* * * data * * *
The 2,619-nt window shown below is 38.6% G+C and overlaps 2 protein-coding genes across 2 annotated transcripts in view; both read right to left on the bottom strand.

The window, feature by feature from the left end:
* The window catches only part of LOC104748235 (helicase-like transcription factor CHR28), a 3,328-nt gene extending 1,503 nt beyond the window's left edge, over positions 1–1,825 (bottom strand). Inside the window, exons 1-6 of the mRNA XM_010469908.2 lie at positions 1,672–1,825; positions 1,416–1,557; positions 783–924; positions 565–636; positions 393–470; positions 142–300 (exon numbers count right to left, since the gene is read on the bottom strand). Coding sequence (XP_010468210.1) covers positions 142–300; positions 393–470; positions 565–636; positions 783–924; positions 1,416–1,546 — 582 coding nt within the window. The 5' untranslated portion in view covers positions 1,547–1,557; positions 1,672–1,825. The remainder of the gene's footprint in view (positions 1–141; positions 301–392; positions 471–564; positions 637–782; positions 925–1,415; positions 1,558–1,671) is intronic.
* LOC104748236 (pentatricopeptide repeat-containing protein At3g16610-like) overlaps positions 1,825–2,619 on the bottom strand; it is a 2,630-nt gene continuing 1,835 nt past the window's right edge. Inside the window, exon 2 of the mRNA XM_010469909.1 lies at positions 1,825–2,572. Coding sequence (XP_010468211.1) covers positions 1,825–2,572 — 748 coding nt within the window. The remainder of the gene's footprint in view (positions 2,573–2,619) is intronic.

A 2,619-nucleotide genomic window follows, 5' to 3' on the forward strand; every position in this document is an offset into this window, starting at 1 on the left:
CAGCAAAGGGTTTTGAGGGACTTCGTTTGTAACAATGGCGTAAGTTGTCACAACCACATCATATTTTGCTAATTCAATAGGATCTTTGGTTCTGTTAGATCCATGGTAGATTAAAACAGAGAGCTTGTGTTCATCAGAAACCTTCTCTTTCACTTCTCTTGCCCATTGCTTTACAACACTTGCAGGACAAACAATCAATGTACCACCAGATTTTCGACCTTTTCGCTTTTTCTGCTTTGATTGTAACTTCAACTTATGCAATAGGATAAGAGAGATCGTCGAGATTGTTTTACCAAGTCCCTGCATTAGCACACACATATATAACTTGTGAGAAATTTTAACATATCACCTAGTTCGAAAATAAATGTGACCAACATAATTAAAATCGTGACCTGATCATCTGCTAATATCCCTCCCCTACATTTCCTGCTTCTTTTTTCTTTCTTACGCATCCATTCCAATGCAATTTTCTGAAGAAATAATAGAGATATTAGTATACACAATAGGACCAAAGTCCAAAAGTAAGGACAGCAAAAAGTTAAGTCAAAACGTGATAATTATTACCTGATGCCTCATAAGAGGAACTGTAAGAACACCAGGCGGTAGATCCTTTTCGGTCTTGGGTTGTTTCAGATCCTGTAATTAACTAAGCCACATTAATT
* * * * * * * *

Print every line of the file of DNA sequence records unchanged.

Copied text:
The 2,619-nt window shown below is 38.6% G+C and overlaps 2 protein-coding genes across 2 annotated transcripts in view; both read right to left on the bottom strand.

The window, feature by feature from the left end:
* The window catches only part of LOC104748235 (helicase-like transcription factor CHR28), a 3,328-nt gene extending 1,503 nt beyond the window's left edge, over positions 1–1,825 (bottom strand). Inside the window, exons 1-6 of the mRNA XM_010469908.2 lie at positions 1,672–1,825; positions 1,416–1,557; positions 783–924; positions 565–636; positions 393–470; positions 142–300 (exon numbers count right to left, since the gene is read on the bottom strand). Coding sequence (XP_010468210.1) covers positions 142–300; positions 393–470; positions 565–636; positions 783–924; positions 1,416–1,546 — 582 coding nt within the window. The 5' untranslated portion in view covers positions 1,547–1,557; positions 1,672–1,825. The remainder of the gene's footprint in view (positions 1–141; positions 301–392; positions 471–564; positions 637–782; positions 925–1,415; positions 1,558–1,671) is intronic.
* LOC104748236 (pentatricopeptide repeat-containing protein At3g16610-like) overlaps positions 1,825–2,619 on the bottom strand; it is a 2,630-nt gene continuing 1,835 nt past the window's right edge. Inside the window, exon 2 of the mRNA XM_010469909.1 lies at positions 1,825–2,572. Coding sequence (XP_010468211.1) covers positions 1,825–2,572 — 748 coding nt within the window. The remainder of the gene's footprint in view (positions 2,573–2,619) is intronic.

A 2,619-nucleotide genomic window follows, 5' to 3' on the forward strand; every position in this document is an offset into this window, starting at 1 on the left:
CAGCAAAGGGTTTTGAGGGACTTCGTTTGTAACAATGGCGTAAGTTGTCACAACCACATCATATTTTGCTAATTCAATAGGATCTTTGGTTCTGTTAGATCCATGGTAGATTAAAACAGAGAGCTTGTGTTCATCAGAAACCTTCTCTTTCACTTCTCTTGCCCATTGCTTTACAACACTTGCAGGACAAACAATCAATGTACCACCAGATTTTCGACCTTTTCGCTTTTTCTGCTTTGATTGTAACTTCAACTTATGCAATAGGATAAGAGAGATCGTCGAGATTGTTTTACCAAGTCCCTGCATTAGCACACACATATATAACTTGTGAGAAATTTTAACATATCACCTAGTTCGAAAATAAATGTGACCAACATAATTAAAATCGTGACCTGATCATCTGCTAATATCCCTCCCCTACATTTCCTGCTTCTTTTTTCTTTCTTACGCATCCATTCCAATGCAATTTTCTGAAGAAATAATAGAGATATTAGTATACACAATAGGACCAAAGTCCAAAAGTAAGGACAGCAAAAAGTTAAGTCAAAACGTGATAATTATTACCTGATGCCTCATAAGAGGAACTGTAAGAACACCAGGCGGTAGATCCTTTTCGGTCTTGGGTTGTTTCAGATCCTGTAATTAACTAAGCCACATTAATT